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Deciduous forest in Mustikkamaa. Photo Jan Nyman.

Mustikkamaa is located around five kilometers east of the city centre. It borders the Itämelmo residential area and the railroad and is situated on the same moraine ridge as Suvilahti and Purola. It covers an area of roughly 42 hectares, with forest types ranging from groves to dry heathland forests. As implied by the name, blueberries and wood sorrel are evidently found in this area. The many trails throughout Mustikkamaa make it is easy for visitors to familiarize themselves and find their way around the area.

Species of birds living in this area are common woodland birds, such as the chaffinch, European robin and willow warbler. A novelty during recent years has been the wood warbler, which inhabit this area more than anywhere else in Vaasa. One can find up to ten wood warblers while on a visit to Mustikkamaa during the months of May through to June. Other species nesting in the area include the lesser spotted woodpecker, thrush nightingale, icterine warbler, garden warbler and blackcap.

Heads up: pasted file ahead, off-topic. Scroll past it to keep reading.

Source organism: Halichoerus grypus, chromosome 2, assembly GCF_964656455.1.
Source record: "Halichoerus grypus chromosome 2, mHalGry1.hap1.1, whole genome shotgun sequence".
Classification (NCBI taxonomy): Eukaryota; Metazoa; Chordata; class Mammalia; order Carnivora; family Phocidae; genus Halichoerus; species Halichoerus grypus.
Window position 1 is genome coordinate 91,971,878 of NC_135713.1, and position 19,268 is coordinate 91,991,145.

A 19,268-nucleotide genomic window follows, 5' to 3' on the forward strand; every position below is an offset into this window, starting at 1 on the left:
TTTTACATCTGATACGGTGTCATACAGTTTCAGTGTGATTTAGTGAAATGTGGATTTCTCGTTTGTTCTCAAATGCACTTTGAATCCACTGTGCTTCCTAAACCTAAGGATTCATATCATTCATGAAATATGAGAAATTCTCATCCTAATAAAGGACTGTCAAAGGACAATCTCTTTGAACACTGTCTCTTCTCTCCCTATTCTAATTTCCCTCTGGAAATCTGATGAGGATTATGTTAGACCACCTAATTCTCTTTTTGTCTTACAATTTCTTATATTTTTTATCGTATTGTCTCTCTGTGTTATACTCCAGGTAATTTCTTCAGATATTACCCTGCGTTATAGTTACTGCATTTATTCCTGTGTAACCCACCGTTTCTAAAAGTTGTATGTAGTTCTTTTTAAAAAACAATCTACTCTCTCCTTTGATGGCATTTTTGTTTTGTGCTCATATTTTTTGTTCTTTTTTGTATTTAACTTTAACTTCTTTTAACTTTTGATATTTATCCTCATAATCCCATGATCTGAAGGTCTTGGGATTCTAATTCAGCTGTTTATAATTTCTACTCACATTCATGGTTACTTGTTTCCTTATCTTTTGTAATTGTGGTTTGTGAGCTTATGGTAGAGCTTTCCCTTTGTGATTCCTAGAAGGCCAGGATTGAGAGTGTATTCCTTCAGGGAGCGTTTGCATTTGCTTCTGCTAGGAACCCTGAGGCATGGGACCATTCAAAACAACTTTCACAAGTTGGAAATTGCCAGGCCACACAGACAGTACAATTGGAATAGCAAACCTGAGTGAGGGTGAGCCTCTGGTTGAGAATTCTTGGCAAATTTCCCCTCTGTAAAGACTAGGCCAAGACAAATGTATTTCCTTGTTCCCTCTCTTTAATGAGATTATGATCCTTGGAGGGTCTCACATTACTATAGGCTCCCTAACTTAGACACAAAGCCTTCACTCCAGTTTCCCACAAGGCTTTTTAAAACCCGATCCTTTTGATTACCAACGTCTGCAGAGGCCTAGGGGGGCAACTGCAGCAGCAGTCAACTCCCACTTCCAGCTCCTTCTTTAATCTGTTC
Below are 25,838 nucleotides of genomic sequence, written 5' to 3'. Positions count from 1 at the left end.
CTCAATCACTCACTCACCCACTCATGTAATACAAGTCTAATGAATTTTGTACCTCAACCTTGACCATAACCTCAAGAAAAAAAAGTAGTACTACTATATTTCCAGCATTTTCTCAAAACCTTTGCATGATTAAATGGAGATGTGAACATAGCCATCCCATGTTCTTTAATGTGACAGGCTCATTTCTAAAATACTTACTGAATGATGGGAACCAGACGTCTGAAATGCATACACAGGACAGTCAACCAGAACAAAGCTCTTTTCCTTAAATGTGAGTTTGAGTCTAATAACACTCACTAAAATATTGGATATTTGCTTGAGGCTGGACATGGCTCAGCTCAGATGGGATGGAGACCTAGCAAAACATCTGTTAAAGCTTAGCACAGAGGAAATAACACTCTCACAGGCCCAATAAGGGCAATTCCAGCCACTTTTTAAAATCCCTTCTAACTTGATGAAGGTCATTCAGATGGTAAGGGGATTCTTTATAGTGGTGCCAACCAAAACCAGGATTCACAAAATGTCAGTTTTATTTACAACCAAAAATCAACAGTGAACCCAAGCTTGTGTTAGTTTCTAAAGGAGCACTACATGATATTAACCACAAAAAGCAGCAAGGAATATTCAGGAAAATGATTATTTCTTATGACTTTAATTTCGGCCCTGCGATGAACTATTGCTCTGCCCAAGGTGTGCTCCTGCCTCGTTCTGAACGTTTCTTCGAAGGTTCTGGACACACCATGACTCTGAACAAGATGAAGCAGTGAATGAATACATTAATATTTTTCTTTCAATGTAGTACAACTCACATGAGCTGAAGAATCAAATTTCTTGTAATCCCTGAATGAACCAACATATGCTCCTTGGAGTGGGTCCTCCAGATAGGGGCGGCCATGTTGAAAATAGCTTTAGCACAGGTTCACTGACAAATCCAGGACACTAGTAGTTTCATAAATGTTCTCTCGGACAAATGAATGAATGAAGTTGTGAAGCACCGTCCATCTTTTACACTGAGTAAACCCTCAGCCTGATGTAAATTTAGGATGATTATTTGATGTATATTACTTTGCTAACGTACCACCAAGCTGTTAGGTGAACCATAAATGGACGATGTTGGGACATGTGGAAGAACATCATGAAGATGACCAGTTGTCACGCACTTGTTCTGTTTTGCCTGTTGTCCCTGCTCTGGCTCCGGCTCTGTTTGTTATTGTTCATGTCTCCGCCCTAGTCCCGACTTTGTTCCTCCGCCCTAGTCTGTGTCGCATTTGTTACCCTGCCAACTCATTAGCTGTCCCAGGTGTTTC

The best time of year to visit Mustikkamaa for bird watching is in April to July. The most enthusiastic songbirds rise in the early hours of the morning, around 5am to 9am. The daily weather, as expected, has a profound effect on bird activity. During a warm, sunny day, chirping birds in song can be heard bright and early, being at its most powerful. Rainy weather, however, decreases activity significantly, to such an extent that birdlife seems non-existent to this area.

Heathland forest in Mustikkamaa. Photo Jan Nyman.